To achieve these and other long-term goals, agencies can leverage modern cloud-based business applications to streamline their end-to-end operations and help turn data insights into actions. For example, a modern data platform can inform transportation planners about which road segments or intersections have the highest road safety risks. But a modern advanced traffic management system (ATMS) is required to optimize traffic signals in those locations to reduce the risk of a collision or automate the detection and response to a vehicle crash.

Saini says even low-code/no-code technologies can also help agencies quickly and easily streamline manual business processes and workflows. With these tools, organizations won’t be hindered by legacy systems that make it more difficult to achieve key strategic objectives — whether it’s improving infrastructure monitoring and performance, enhancing safety or deploying more digital self-service applications for constituents.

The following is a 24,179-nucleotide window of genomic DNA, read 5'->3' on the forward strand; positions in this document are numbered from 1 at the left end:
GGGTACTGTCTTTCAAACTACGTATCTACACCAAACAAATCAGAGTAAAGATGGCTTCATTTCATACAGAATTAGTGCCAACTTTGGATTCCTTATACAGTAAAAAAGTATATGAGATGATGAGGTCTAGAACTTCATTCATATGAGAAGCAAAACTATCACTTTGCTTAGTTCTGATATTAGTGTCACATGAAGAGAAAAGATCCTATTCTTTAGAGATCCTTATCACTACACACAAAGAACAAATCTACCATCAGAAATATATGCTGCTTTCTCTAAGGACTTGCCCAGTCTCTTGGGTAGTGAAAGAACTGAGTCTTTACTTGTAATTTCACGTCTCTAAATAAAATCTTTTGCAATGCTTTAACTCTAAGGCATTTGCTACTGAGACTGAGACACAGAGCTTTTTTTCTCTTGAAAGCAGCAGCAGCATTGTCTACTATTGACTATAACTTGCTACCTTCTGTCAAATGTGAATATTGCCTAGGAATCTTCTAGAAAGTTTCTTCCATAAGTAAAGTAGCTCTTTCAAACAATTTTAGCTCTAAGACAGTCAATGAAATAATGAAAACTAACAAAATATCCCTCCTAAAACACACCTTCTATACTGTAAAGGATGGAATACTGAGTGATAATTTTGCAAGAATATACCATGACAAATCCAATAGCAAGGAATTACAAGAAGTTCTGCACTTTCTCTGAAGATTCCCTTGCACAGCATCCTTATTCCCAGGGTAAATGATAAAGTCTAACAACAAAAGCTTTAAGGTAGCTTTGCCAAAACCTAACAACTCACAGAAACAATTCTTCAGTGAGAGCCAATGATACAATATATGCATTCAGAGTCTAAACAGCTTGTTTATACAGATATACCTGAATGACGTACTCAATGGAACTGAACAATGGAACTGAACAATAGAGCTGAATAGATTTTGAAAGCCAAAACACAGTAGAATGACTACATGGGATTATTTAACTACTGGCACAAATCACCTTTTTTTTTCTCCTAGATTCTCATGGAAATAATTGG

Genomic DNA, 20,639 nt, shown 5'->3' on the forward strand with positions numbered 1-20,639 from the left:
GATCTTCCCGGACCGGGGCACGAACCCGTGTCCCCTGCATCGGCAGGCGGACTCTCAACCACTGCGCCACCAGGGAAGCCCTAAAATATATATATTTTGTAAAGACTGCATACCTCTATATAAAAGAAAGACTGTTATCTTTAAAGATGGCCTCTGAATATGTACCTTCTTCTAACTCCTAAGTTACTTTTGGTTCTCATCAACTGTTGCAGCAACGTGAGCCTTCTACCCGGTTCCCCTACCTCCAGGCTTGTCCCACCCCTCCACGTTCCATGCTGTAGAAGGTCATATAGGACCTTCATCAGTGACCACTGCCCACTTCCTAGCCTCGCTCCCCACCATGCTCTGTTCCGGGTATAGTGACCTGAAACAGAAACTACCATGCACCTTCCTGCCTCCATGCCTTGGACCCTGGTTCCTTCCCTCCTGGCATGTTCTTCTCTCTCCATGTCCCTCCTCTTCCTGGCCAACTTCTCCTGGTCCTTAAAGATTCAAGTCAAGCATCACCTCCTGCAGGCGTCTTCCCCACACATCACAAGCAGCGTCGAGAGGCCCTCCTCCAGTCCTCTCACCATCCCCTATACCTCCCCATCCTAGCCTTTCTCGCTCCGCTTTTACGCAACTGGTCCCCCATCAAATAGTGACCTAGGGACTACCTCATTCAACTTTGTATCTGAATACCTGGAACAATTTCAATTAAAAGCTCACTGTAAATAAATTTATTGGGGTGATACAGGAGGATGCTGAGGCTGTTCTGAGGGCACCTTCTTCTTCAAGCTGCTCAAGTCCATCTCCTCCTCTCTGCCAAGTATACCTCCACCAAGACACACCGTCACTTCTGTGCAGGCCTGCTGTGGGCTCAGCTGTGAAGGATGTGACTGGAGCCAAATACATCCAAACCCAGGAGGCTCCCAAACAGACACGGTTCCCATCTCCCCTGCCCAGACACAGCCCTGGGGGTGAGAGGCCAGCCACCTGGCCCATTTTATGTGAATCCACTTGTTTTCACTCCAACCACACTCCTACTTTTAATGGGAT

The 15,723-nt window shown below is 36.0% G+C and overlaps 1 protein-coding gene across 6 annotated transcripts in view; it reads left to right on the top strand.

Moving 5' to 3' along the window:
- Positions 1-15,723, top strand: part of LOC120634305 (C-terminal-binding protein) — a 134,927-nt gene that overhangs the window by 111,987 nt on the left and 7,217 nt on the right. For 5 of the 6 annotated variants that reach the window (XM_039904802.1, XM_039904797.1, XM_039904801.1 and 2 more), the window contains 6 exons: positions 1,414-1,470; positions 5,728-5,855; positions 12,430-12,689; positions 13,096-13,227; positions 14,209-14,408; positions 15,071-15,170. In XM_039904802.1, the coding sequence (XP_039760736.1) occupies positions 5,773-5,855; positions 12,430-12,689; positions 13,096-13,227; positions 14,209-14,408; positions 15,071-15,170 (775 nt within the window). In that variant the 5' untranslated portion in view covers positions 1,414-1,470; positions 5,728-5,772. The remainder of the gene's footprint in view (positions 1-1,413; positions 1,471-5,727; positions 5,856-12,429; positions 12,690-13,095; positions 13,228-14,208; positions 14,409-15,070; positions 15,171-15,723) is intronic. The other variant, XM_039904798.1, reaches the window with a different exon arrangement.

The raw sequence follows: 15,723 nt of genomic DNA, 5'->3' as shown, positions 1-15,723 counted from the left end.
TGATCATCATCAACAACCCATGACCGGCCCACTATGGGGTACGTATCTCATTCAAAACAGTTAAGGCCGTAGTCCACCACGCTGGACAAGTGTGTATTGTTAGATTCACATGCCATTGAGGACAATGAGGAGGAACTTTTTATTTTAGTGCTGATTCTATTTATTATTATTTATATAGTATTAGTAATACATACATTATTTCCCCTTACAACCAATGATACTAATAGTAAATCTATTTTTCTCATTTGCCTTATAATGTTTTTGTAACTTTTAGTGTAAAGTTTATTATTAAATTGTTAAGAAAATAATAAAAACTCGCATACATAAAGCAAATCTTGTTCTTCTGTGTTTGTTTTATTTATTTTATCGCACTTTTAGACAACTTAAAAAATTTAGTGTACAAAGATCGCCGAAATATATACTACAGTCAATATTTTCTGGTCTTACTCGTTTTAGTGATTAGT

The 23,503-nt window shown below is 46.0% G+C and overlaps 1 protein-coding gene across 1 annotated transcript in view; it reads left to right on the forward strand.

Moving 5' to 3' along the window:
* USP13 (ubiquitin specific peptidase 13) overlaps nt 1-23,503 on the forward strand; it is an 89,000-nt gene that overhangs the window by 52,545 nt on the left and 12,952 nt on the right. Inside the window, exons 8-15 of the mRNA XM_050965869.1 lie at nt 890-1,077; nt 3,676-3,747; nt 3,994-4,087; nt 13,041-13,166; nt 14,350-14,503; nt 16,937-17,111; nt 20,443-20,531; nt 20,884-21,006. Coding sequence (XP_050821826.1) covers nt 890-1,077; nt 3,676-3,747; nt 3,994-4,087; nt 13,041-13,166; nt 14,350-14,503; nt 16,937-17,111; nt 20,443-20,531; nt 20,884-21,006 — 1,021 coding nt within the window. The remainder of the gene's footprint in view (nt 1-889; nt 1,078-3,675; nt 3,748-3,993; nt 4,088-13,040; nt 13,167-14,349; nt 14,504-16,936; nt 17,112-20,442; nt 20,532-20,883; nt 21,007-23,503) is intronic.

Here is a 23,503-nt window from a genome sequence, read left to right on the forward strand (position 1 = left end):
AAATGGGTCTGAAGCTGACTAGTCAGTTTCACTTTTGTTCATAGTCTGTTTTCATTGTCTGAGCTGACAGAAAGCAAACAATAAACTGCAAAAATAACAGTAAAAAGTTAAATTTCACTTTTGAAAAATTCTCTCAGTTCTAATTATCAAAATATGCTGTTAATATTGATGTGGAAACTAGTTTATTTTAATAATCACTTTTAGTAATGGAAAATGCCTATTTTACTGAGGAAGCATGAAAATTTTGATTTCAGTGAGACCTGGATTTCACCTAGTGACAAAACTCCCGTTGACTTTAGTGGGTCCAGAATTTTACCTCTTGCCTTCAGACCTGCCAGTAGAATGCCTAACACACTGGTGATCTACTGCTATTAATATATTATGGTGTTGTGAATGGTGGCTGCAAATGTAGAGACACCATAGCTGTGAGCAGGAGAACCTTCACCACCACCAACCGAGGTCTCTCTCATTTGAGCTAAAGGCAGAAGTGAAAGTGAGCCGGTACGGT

Though this framework can help agencies pinpoint their technology priorities, they should also develop a clear understanding of where their organization’s technology priorities and goals align to allowable uses for federal funding, such as IIJA and any remaining funding from the 2021 American Rescue Plan Act. This may involve deputizing specific stakeholders within the organization to monitor when guidelines are released for different funding streams, especially competitive grants, and ensure the organization begins the application process for these grants as early as possible.

Agencies can also lean on their technology partners for help identifying use cases for AI and other emerging technologies, and to learn what technology investments qualify for various federal funding programs.

With the right funding framework in place, state and local governments have an opportunity to deploy federal funding in a more strategic, long-term way. They can leverage funds for emerging technologies, like AI, that strengthen cybersecurity, automate processes and build resilience. In doing so, they will develop future-ready digital and physical infrastructure that better meets constituents’ needs.

1 CDG/Microsoft national survey of 248 state and local government leaders on funding, February 2022